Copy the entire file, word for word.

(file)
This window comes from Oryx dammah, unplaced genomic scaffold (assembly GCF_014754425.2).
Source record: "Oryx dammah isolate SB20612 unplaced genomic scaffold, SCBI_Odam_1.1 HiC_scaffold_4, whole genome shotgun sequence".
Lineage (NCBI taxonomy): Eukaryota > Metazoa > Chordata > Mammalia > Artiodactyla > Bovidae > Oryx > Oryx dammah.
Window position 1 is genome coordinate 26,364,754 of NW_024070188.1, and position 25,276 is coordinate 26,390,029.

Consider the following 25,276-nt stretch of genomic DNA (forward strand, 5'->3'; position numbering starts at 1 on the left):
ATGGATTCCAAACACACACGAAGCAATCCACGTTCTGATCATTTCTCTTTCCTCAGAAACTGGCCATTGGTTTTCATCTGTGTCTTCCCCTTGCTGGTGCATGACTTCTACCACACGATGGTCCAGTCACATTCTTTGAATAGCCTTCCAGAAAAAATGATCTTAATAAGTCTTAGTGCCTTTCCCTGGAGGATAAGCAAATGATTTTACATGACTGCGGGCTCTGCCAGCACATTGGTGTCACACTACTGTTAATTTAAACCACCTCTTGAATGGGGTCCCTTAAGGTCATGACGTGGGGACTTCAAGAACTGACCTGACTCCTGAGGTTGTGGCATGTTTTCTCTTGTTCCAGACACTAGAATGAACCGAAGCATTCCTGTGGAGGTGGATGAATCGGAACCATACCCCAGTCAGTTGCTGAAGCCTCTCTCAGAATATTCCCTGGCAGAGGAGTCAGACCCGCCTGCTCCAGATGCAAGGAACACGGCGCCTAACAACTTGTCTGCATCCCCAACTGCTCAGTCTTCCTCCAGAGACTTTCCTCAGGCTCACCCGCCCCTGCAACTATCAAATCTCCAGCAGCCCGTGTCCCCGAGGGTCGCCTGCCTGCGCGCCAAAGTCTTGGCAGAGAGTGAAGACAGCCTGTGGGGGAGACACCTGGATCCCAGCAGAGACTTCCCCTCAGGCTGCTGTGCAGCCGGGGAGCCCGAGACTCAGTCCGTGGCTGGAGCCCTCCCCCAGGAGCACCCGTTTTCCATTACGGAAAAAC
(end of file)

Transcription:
This window comes from Oryx dammah, unplaced genomic scaffold (assembly GCF_014754425.2).
Source record: "Oryx dammah isolate SB20612 unplaced genomic scaffold, SCBI_Odam_1.1 HiC_scaffold_4, whole genome shotgun sequence".
Lineage (NCBI taxonomy): Eukaryota > Metazoa > Chordata > Mammalia > Artiodactyla > Bovidae > Oryx > Oryx dammah.
Window position 1 is genome coordinate 26,364,754 of NW_024070188.1, and position 25,276 is coordinate 26,390,029.

Consider the following 25,276-nt stretch of genomic DNA (forward strand, 5'->3'; position numbering starts at 1 on the left):
ATGGATTCCAAACACACACGAAGCAATCCACGTTCTGATCATTTCTCTTTCCTCAGAAACTGGCCATTGGTTTTCATCTGTGTCTTCCCCTTGCTGGTGCATGACTTCTACCACACGATGGTCCAGTCACATTCTTTGAATAGCCTTCCAGAAAAAATGATCTTAATAAGTCTTAGTGCCTTTCCCTGGAGGATAAGCAAATGATTTTACATGACTGCGGGCTCTGCCAGCACATTGGTGTCACACTACTGTTAATTTAAACCACCTCTTGAATGGGGTCCCTTAAGGTCATGACGTGGGGACTTCAAGAACTGACCTGACTCCTGAGGTTGTGGCATGTTTTCTCTTGTTCCAGACACTAGAATGAACCGAAGCATTCCTGTGGAGGTGGATGAATCGGAACCATACCCCAGTCAGTTGCTGAAGCCTCTCTCAGAATATTCCCTGGCAGAGGAGTCAGACCCGCCTGCTCCAGATGCAAGGAACACGGCGCCTAACAACTTGTCTGCATCCCCAACTGCTCAGTCTTCCTCCAGAGACTTTCCTCAGGCTCACCCGCCCCTGCAACTATCAAATCTCCAGCAGCCCGTGTCCCCGAGGGTCGCCTGCCTGCGCGCCAAAGTCTTGGCAGAGAGTGAAGACAGCCTGTGGGGGAGACACCTGGATCCCAGCAGAGACTTCCCCTCAGGCTGCTGTGCAGCCGGGGAGCCCGAGACTCAGTCCGTGGCTGGAGCCCTCCCCCAGGAGCACCCGTTTTCCATTACGGAAAAAC